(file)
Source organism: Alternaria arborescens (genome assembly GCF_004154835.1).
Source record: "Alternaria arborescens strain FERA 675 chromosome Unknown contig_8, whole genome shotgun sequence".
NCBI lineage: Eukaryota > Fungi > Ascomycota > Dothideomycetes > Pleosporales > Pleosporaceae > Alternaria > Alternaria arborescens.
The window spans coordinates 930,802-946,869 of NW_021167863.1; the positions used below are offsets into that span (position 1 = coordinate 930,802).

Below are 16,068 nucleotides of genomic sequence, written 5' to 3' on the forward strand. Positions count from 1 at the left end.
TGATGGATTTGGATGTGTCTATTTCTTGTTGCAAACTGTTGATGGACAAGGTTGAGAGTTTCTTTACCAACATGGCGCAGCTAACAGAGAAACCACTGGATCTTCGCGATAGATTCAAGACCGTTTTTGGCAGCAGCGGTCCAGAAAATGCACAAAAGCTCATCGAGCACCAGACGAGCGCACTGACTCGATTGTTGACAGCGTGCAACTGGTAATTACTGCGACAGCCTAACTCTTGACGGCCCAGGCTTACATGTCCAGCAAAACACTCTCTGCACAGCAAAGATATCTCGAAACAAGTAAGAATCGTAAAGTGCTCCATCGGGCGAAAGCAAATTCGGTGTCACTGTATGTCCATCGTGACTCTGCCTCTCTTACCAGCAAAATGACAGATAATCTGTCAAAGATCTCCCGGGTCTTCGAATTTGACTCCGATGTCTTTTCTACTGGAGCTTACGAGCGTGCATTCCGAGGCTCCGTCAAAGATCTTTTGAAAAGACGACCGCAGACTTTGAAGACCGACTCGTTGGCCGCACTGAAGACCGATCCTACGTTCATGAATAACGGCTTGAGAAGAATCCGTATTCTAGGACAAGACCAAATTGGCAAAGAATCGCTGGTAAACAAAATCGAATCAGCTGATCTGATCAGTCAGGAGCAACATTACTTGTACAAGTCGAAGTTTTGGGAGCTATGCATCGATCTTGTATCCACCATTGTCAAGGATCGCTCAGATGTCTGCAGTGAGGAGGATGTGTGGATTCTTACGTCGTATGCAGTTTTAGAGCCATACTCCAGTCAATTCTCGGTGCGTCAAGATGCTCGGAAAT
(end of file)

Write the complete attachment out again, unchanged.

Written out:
Source organism: Alternaria arborescens (genome assembly GCF_004154835.1).
Source record: "Alternaria arborescens strain FERA 675 chromosome Unknown contig_8, whole genome shotgun sequence".
NCBI lineage: Eukaryota > Fungi > Ascomycota > Dothideomycetes > Pleosporales > Pleosporaceae > Alternaria > Alternaria arborescens.
The window spans coordinates 930,802-946,869 of NW_021167863.1; the positions used below are offsets into that span (position 1 = coordinate 930,802).

Below are 16,068 nucleotides of genomic sequence, written 5' to 3' on the forward strand. Positions count from 1 at the left end.
TGATGGATTTGGATGTGTCTATTTCTTGTTGCAAACTGTTGATGGACAAGGTTGAGAGTTTCTTTACCAACATGGCGCAGCTAACAGAGAAACCACTGGATCTTCGCGATAGATTCAAGACCGTTTTTGGCAGCAGCGGTCCAGAAAATGCACAAAAGCTCATCGAGCACCAGACGAGCGCACTGACTCGATTGTTGACAGCGTGCAACTGGTAATTACTGCGACAGCCTAACTCTTGACGGCCCAGGCTTACATGTCCAGCAAAACACTCTCTGCACAGCAAAGATATCTCGAAACAAGTAAGAATCGTAAAGTGCTCCATCGGGCGAAAGCAAATTCGGTGTCACTGTATGTCCATCGTGACTCTGCCTCTCTTACCAGCAAAATGACAGATAATCTGTCAAAGATCTCCCGGGTCTTCGAATTTGACTCCGATGTCTTTTCTACTGGAGCTTACGAGCGTGCATTCCGAGGCTCCGTCAAAGATCTTTTGAAAAGACGACCGCAGACTTTGAAGACCGACTCGTTGGCCGCACTGAAGACCGATCCTACGTTCATGAATAACGGCTTGAGAAGAATCCGTATTCTAGGACAAGACCAAATTGGCAAAGAATCGCTGGTAAACAAAATCGAATCAGCTGATCTGATCAGTCAGGAGCAACATTACTTGTACAAGTCGAAGTTTTGGGAGCTATGCATCGATCTTGTATCCACCATTGTCAAGGATCGCTCAGATGTCTGCAGTGAGGAGGATGTGTGGATTCTTACGTCGTATGCAGTTTTAGAGCCATACTCCAGTCAATTCTCGGTGCGTCAAGATGCTCGGAAAT